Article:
How Annuity Can Help

How an Annuity Can Help You

The economy is all about cycles: stock market indices rise and fall as if on a roller coaster ride, interest rates cycle in an unpredictable fashion, new industries emerge and old ones die, inflation is always present but constantly waxing and waning, and individual stock prices cycle in response to an incomprehensible number of variables. The only certainty is more change. What’s the average investor and saver to do? Economists and financial pundits are constantly making guesses that are mostly wrong, and brokers are touting the latest hot investment in hopes of generating another commission. Going it alone is even more dangerous. How can you know what is right?

First of all, take only the risk you can afford by asking yourself: “what will I do if the worst case happens?” If you don’t like the answer, then you’ll need to rethink the risk. If you’re speculating in the market with retirement money that has to last you for the next 25 years, you’re in danger of running out of money before your last breath. Ironically, sometimes unsuitable risks yield unaffordable losses which raise stress levels that can shorten your retirement – permanently. Risks sometime lead to good gains and that’s the temptation!

Secondly, acknowledge that no one knows the future direction of markets, interest rates, inflation or any other economic/financial variable, because there are simply too many imponderables that drive them. For instance, what do you suppose would happen to the financial markets if a major American city suffered a catastrophic terrorist attack? Or, if foreign oil supply were shut off? Or, what if China, Europe and/or Asia stopped holding their reserves in US dollars? All of these developments, and others just as severe, are possible at any moment. What can you do to protect your hard earned retirement dollars?

If you currently have money in stocks, bonds, mutual funds, variable annuities and other assets whose value is determined by the “market”, you probably have done well over the past few years. The Dow Jones Industrial Average (“DJIA”) hit its last low point of 7,592 just past mid-year in 2002, and beginning in early 2003 it has been steadily marching upward. Today the index is resting at roughly 12,500. Will it now turn south and give up some or all of the gain of the last four years, or will it continue north to even higher records? You can make an argument for either because, as is always the case, there are positives and negatives. The fact is that no one knows the future direction of the market, and if you have money there that will be needed for your retirement, you’re at risk. If you’re young or wealthy this should not be a major concern, because in the long-term you’ll probably do just fine; however, if you’ll need your money before the “long-term”, there could be problems. So, what should you do?

One solution would be to start moving your money into safer places – at least move that money which you anticipate using in the first 15 years of your retirement. This does two things: first, it immunizes you from market losses that you probably can’t afford; and second, it allows you to lock in gains that were a gift from a rising market. The gains were due to luck not skill – don’t think otherwise! What are the safe places? There aren’t many – the mattress and money market funds are not going to shelter you from inflation. If you need to lower your taxes, try fixed annuities: safe, good rates of return, some liquidity and tax deferral. If you want absolute safety, there are bank CDs: safe but taxable with so-so returns. If you can tolerate the hassle and are willing to take some interest rate risk, investigate US Government savings bonds. Notice, US Government bonds are not included, because you can suffer losses if interest rates rise after you purchase them and then you need to sell before maturity. If making the transition from risky places to safe places is a hassle for you, call your financial advisor for professional help. Be sure and stress that you don’t want the risk of loss; demand a market rate of interest or a risk-free opportunity to earn above market rates; and lower taxes would be nice as well. Can you do it without a financial advisor? Probably, but that’s a risk you’d be well advised to avoid. In fact, one of the biggest risks you can take is “do-it-yourself” retirement planning.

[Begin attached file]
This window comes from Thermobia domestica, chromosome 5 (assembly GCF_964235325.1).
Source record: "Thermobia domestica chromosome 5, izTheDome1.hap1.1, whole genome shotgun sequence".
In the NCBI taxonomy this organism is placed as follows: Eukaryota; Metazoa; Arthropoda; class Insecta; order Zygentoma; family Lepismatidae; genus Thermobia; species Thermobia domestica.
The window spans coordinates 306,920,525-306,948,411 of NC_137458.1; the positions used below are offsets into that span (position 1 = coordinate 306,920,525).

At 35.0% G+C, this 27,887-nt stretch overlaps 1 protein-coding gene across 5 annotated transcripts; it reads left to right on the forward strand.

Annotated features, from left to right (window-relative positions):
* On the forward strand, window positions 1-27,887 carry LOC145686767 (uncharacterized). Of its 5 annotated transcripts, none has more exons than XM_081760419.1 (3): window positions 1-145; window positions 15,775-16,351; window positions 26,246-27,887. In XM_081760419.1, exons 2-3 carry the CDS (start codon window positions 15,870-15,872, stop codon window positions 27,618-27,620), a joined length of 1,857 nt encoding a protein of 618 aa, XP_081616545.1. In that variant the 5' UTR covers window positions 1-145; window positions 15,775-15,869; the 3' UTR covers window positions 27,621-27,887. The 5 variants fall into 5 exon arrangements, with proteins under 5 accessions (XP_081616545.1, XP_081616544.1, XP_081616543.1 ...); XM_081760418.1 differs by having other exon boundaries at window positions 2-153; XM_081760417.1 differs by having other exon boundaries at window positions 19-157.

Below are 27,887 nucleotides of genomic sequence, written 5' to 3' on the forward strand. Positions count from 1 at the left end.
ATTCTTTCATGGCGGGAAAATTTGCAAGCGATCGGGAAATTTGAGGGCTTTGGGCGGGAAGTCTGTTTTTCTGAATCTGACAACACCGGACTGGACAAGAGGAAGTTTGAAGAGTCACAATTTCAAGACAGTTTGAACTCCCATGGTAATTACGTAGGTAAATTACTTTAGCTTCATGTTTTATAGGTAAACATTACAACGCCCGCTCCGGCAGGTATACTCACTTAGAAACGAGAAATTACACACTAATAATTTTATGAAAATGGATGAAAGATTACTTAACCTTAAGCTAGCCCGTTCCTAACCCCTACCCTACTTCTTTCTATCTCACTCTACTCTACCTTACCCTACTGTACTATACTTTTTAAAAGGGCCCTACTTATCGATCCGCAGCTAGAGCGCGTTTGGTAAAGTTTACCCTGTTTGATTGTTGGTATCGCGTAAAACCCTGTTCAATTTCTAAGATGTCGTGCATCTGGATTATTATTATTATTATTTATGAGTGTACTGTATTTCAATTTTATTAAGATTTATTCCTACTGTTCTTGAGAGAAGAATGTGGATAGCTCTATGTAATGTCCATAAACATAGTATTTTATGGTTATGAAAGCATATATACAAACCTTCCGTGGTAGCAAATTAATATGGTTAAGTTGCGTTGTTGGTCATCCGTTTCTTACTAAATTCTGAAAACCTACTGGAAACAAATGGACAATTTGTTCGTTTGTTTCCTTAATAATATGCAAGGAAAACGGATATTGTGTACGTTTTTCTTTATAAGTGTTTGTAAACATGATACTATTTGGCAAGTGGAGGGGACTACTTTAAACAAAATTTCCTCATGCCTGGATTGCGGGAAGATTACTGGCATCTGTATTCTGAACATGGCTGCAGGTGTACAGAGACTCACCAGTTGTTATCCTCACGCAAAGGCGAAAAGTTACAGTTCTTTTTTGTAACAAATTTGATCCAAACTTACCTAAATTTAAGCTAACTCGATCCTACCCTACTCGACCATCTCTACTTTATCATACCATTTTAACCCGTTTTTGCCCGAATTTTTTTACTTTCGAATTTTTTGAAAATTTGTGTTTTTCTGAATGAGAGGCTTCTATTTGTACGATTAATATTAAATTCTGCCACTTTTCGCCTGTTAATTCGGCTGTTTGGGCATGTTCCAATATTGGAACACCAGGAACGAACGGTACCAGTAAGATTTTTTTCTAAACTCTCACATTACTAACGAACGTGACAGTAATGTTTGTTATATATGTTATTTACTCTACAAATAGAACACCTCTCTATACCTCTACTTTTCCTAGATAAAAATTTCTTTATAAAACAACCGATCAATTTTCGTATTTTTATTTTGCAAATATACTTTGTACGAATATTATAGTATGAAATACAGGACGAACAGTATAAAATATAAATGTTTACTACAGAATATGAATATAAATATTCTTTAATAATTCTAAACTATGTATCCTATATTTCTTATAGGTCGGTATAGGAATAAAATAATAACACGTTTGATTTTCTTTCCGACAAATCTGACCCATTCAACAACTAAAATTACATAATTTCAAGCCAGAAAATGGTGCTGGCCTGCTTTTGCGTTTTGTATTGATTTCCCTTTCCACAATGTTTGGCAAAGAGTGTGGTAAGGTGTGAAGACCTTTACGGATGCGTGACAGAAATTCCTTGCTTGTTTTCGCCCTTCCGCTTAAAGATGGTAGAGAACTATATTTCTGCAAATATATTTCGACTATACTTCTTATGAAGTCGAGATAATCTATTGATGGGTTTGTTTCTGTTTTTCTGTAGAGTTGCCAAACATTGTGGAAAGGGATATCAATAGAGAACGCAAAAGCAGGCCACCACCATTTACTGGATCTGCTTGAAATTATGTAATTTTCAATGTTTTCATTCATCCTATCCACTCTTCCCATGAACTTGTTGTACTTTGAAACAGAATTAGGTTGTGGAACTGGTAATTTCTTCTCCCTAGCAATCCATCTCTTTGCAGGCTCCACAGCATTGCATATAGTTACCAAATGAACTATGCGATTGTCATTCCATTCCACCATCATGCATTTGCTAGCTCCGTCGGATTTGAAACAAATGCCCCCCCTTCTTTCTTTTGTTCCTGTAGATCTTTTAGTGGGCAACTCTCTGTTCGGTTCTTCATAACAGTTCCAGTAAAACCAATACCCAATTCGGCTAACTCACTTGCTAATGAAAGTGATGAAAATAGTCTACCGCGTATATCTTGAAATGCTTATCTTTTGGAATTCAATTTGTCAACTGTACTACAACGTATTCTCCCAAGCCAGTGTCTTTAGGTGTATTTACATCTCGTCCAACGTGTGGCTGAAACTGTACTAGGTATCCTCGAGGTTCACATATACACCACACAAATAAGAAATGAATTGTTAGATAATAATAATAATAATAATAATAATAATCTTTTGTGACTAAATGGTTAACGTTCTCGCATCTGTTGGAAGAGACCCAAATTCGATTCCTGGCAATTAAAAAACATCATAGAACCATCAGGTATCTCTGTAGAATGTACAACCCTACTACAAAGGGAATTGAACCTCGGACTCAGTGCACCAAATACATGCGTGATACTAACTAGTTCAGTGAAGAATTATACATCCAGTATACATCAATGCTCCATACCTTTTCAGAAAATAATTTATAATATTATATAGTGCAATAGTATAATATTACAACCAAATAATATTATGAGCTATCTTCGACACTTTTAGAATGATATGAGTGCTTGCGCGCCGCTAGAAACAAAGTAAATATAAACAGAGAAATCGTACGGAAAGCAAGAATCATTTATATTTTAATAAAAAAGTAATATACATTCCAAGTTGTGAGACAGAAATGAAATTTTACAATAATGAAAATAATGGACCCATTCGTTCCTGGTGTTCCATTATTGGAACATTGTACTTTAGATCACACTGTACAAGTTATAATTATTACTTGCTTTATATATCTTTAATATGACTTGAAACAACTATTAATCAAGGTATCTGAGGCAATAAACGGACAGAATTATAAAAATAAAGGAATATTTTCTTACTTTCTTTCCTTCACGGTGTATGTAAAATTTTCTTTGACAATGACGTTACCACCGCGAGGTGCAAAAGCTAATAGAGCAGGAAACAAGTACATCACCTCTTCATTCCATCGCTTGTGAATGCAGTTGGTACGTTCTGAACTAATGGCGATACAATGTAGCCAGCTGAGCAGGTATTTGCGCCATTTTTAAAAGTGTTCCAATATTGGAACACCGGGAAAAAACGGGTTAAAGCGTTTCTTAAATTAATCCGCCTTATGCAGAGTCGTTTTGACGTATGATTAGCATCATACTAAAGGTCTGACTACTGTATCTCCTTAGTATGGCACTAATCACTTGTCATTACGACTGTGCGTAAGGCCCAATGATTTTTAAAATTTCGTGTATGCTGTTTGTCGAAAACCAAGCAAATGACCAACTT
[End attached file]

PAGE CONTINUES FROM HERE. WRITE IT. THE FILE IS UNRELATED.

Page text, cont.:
Most people, even married couples, mistakenly think they’re the only ones that will be using their retirement money. Not true because coming to your retirement party as uninvited guests will be inflation and taxes. Potential market loss can come only if you extend the invitation. Give some thought to the market risk exposure of your retirement money and plot a course to safety while the market is still hot. Tomorrow could be too late!

The Accumulation Phase

Features

During the accumulation phase, the fund grows tax deferred, it does not grow tax free. If the annuity was not purchased as part of a qualified retirement program such as an IRA, 401(k), TSA, or 457 plan, income taxes are paid on the earnings when money is ultimately paid out. If the annuity is part of a qualified plan the entire fund is subject to income taxes as it is withdrawn.